Delek-Noble Energy – Israel, A Leviathan of a Profiteering Venture…

F150902FFF03

Delek-Noble Energy announces $500m deal to allow Israeli gas exports to Egypt

US-Israeli consortium and Egyptian gas company buy 39% of disused underwater gas pipeline connecting Ashkelon to northern Sinai

 

A US-Israeli consortium leading the development of Israel’s offshore gas reserves announced Thursday a deal that would enable the export of natural gas to Egypt.

Noble Energy and its Israeli partner Delek, along with Egyptian East Gas Company, bought 39 percent of a disused pipeline connecting the Israeli coastal city of Ashkelon with the north Sinai.

The consortium paid $518 million for the interest in the East Mediterranean Gas Company pipeline.

The mainly undersea pipeline will be used to transport natural gas from the Tamar and Leviathan reservoirs to Egypt from as early as 2019, allowing a 10-year $15 billion deal signed in February with Egypt’s Dolphinus to move forward, Delek said in a statement.

It will be the first time Egypt, which in 1979 became the first Arab country to sign a peace treaty with Israel, imports gas from its neighbor.

Israel had bought gas from Egypt but land sections of the pipeline were repeatedly targeted by Sinai jihadists in 2011 and 2012, and soaring demand meant Egypt could use the gas domestically.

Israel had bought gas from Egypt but land sections of the pipeline were repeatedly targeted by Sinai jihadists in 2011 and 2012, and soaring demand meant Egypt could use the gas domestically.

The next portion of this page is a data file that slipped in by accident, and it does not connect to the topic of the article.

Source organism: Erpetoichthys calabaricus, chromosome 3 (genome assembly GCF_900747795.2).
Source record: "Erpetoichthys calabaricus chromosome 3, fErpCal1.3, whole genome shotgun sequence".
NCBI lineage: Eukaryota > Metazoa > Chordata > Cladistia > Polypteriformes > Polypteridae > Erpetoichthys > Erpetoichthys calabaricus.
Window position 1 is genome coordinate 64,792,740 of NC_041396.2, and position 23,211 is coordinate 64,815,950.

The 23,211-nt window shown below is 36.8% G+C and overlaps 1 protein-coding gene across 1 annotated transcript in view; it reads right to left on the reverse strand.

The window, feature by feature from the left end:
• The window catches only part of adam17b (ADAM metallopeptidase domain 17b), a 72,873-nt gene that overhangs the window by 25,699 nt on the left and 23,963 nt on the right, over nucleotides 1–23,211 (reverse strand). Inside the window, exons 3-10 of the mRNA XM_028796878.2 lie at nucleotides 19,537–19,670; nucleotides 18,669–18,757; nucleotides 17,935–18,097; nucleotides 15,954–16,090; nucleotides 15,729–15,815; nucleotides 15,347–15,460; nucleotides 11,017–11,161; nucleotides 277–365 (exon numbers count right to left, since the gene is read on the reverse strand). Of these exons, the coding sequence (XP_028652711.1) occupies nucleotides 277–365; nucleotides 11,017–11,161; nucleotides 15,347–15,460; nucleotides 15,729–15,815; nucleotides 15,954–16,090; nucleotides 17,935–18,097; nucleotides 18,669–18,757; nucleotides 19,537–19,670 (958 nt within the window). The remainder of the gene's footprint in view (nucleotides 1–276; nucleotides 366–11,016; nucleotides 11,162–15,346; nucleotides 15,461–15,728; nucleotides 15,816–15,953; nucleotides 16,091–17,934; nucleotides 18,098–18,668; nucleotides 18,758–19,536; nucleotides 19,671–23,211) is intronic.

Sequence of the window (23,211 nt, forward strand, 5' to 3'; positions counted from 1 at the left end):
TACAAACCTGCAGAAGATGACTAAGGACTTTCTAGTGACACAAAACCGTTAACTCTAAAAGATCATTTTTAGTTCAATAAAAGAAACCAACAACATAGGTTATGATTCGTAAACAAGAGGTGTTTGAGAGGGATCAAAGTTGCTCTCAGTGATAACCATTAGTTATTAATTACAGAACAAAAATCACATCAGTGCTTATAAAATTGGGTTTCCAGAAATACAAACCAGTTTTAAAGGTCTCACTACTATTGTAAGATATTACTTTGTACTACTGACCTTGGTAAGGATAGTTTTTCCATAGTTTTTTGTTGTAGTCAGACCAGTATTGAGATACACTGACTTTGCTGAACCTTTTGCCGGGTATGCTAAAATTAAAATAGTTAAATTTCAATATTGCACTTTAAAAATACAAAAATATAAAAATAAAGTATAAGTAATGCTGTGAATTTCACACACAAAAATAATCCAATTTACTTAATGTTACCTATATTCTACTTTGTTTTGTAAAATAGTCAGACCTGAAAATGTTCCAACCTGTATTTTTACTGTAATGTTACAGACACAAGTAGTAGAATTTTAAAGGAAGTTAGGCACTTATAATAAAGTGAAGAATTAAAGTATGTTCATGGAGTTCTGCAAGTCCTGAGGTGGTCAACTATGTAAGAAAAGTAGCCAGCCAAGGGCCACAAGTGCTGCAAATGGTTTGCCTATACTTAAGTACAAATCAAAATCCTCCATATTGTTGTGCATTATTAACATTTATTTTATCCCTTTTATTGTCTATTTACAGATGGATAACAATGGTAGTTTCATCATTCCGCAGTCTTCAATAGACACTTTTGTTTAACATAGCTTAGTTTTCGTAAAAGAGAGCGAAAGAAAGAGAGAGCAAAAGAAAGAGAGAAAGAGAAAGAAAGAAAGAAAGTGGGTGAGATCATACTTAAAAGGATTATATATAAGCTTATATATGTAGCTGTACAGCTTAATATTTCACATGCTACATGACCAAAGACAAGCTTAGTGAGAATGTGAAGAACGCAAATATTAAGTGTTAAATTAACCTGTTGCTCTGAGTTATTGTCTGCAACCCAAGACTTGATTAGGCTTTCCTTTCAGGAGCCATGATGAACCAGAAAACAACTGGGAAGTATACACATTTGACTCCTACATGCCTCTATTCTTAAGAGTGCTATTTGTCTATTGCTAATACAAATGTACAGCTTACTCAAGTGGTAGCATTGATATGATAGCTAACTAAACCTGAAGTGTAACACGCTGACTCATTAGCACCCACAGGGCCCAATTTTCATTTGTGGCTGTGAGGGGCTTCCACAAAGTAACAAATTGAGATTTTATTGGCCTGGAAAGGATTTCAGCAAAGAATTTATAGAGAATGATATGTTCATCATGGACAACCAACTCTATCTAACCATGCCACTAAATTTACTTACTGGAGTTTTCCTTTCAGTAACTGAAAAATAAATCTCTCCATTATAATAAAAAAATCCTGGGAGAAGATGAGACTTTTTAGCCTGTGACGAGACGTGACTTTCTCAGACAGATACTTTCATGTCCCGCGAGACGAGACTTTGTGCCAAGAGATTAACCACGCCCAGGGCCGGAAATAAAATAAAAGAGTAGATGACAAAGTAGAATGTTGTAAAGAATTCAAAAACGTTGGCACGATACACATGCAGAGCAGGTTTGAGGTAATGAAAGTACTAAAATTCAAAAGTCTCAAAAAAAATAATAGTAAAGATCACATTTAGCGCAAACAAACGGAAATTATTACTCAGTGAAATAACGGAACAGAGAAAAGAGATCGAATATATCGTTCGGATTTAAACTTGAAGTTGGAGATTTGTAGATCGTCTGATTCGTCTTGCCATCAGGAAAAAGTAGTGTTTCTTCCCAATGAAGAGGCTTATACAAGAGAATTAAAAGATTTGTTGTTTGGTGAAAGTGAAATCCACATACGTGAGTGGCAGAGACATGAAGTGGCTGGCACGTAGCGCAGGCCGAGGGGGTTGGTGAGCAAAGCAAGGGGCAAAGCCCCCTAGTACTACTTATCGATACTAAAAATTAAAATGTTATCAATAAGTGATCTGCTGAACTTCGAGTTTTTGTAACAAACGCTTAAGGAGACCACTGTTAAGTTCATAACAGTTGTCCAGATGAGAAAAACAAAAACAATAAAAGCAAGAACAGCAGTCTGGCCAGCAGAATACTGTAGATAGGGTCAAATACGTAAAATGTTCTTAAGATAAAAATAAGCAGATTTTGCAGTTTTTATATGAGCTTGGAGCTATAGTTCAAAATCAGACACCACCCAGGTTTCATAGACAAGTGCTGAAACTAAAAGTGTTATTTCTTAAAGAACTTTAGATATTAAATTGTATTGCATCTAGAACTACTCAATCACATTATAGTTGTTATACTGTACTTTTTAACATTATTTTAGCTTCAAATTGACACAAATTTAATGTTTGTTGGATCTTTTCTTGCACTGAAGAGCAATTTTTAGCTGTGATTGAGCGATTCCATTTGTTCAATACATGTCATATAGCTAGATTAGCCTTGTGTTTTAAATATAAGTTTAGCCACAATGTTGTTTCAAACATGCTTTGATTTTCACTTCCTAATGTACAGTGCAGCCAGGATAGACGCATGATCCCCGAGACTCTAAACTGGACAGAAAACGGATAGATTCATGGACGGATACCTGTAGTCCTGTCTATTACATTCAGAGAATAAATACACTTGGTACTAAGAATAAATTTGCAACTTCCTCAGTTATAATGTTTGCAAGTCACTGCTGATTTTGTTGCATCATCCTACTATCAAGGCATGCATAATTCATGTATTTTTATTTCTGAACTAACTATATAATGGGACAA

Delek CEO Yossi Abu called the pipeline purchase “the most significant milestone for the Israeli gas market since the discoveries” of the reservoirs.

“The Leviathan reservoir is becoming the Mediterranean basin’s primary energy anchor, with customers in Israel, Egypt and Jordan,” he said.

In September 2016, Jordan struck a deal to buy 300 million cubic feet (8.5 million cubic meters) of Israeli gas per day over 15 years, an agreement estimated to be worth $10 billion.

Israel has limited natural resources but in the past few years it has discovered major gas fields off its coast and is building the infrastructure needed to tap them.

Tamar, which began production in 2013, has estimated reserves of up to 238 billion cubic meters (8.4 trillion cubic feet).

Leviathan, discovered in 2010 and set to begin production in 2019, is estimated to hold 535 billion cubic meters (18.9 trillion cubic feet) of natural gas, along with 34.1 million barrels of condensate.

Israel hopes its gas reserves will give the country energy independence and the prospect of becoming a supplier for Europe as well as forging strategic ties within the region.

To continue reading click, here.

 

Advertisements

Leave a Reply

Fill in your details below or click an icon to log in:

WordPress.com Logo

You are commenting using your WordPress.com account. Log Out /  Change )

Google+ photo

You are commenting using your Google+ account. Log Out /  Change )

Twitter picture

You are commenting using your Twitter account. Log Out /  Change )

Facebook photo

You are commenting using your Facebook account. Log Out /  Change )

Connecting to %s

This site uses Akismet to reduce spam. Learn how your comment data is processed.